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Football fan convicted of racist abuse
Updated 3:31pm Monday 21st January 2013 in News
A SOUTHAMPTON man has been convicted of shouting foul-mouthed racial abuse at two Premier League footballers in front of his wife, children and grandson.
Everton fan William Blything hurled the racist abuse at Queen's Park Rangers' Korean captain Park Ji-Sung and Everton forward Victor Anichebe as his team drew 1-1 at Loftus Road on October 21.
The 42-year-old, who now lives in Liverpool but is originally from Southampton, denied a single count of racially-aggravated intentional harassment, alarm or distress but was found guilty at West London Magistrates' Court today.
Passing verdict, District Judge Jeremy Coleman said the defendant would not face a custodial penalty when he is sentenced on February 11.
He said: “If the players had heard these comments - and there is no evidence that they did - it would have caused them upset.”
Blything was arrested after he was reported to stewards by two fellow Evertonians as he watched the game with his wife, 16-year-old daughter, 11-year-old son and three-year-old grandson.
Giving evidence in court today, Everton fan Neil Jordan said he was “outraged” by the abuse and posted a picture of Blything on a social media site, before reporting him to stewards.
Mr Jordan said he first noticed Blything as he made one of his children cry by telling him to “man up” when QPR scored a goal.
He later heard the defendant refer to Mr Anichebe, who is originally from Nigeria, using a racially derogatory term, and realised it had not been an isolated incident.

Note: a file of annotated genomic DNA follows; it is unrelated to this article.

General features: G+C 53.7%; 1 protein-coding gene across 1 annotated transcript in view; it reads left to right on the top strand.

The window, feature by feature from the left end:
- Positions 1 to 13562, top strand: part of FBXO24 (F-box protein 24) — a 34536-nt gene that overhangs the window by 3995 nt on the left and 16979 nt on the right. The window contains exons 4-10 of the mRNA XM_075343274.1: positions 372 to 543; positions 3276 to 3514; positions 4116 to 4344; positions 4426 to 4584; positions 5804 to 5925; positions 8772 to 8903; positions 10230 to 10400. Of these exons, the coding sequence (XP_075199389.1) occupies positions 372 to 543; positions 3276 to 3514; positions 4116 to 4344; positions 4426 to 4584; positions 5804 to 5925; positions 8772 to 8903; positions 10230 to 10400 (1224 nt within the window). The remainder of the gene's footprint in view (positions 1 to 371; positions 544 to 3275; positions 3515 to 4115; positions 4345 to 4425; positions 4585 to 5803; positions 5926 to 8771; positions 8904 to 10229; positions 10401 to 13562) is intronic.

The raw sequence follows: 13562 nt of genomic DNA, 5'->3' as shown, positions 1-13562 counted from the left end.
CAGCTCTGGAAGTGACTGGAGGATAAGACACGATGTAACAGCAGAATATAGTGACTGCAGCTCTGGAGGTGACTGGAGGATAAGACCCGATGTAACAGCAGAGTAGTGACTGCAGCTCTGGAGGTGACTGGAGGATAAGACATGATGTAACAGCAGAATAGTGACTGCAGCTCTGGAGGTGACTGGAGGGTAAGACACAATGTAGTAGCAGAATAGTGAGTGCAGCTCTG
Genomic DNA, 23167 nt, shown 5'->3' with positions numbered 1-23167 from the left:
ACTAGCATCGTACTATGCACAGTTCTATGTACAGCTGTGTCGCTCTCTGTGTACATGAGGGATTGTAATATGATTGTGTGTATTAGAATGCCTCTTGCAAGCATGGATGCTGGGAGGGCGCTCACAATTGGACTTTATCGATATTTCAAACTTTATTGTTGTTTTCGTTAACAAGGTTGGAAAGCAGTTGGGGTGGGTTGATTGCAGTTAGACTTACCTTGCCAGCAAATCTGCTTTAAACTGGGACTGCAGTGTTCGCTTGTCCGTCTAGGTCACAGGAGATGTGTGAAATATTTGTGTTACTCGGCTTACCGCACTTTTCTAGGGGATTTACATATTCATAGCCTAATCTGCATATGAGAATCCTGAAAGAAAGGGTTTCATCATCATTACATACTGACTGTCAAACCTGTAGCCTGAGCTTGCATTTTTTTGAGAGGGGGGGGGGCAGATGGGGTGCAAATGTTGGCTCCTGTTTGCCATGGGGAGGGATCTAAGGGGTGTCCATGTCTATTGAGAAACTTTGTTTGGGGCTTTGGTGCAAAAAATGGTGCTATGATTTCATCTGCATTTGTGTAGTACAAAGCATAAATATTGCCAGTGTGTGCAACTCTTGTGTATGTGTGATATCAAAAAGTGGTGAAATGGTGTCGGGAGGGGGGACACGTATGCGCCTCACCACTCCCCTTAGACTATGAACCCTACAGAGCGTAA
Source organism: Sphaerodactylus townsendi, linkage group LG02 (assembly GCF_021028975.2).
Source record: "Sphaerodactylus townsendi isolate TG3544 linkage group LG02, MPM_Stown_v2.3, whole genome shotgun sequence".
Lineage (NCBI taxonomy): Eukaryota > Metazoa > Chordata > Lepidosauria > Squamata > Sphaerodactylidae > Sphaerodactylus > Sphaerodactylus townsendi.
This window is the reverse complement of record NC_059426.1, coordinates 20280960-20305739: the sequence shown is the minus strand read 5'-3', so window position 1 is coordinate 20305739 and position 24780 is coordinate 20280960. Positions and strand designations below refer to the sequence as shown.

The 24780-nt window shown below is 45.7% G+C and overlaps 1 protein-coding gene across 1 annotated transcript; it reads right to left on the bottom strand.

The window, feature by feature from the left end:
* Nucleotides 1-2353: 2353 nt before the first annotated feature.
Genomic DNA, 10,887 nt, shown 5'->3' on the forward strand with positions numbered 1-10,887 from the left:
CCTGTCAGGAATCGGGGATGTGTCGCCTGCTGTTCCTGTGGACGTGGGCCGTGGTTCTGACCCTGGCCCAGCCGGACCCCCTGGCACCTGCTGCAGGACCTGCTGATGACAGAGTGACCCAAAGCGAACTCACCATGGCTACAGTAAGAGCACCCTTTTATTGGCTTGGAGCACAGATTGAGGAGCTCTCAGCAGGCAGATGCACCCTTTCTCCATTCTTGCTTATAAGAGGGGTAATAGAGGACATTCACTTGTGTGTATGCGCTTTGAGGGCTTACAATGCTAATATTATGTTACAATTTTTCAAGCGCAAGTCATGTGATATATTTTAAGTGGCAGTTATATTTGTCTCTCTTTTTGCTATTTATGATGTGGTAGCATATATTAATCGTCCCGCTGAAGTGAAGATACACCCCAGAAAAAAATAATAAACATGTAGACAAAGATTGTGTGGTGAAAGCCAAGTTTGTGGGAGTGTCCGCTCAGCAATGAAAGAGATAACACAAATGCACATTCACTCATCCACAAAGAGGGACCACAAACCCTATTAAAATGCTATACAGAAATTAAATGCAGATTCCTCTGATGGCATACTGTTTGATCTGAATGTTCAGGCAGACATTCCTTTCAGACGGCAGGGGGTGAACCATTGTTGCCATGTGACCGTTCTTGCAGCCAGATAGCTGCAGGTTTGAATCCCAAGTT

Mr Jordan said: “There was clearly some intent to target that player because, in my opinion, of the colour of his skin, coupled with general agitation and abuse aimed at the home end and abuse towards another opposition player.''
Louise Thomas, prosecuting, told the court that Mr Jordan was left “shaking and distraught” by the abuse.
Also giving evidence, Everton fan John Murmame said he heard Blything shout racially abusive language in reference to Mr Ji-Sung.
He said: “I go to a lot of football games but this was exceptional.
The match saw QPR defender Anton Ferdinand and other teammates refuse to don a T-shirt in support of anti-racism campaign Kick It Out.
Last October, Chelsea captain John Terry was given a four-month suspension and £220,000 fine for racially abusing Ferdinand during a match in October 2011.
District Judge Coleman said he took into account that children had witnessed the abuse.
He said: “This took place at a football match and we have a major problem as far as racist behaviour at football is concerned.”
Defending himself, Blything admitted he had used “foul language” but said it had not been racial in nature.
Originally from Hampshire, he argued that both witnesses - who were at the game separately - had described the offender as having a Liverpool accent, whereas he does not.
Wearing a grey suit and blue shirt, Blything posed for pictures with an Everton scarf after the hearing.
Speaking outside court, he said: “I have never used that kind of language in my life - never have done and never will.
“There is something wrong with the justice system as far as I am concerned.”
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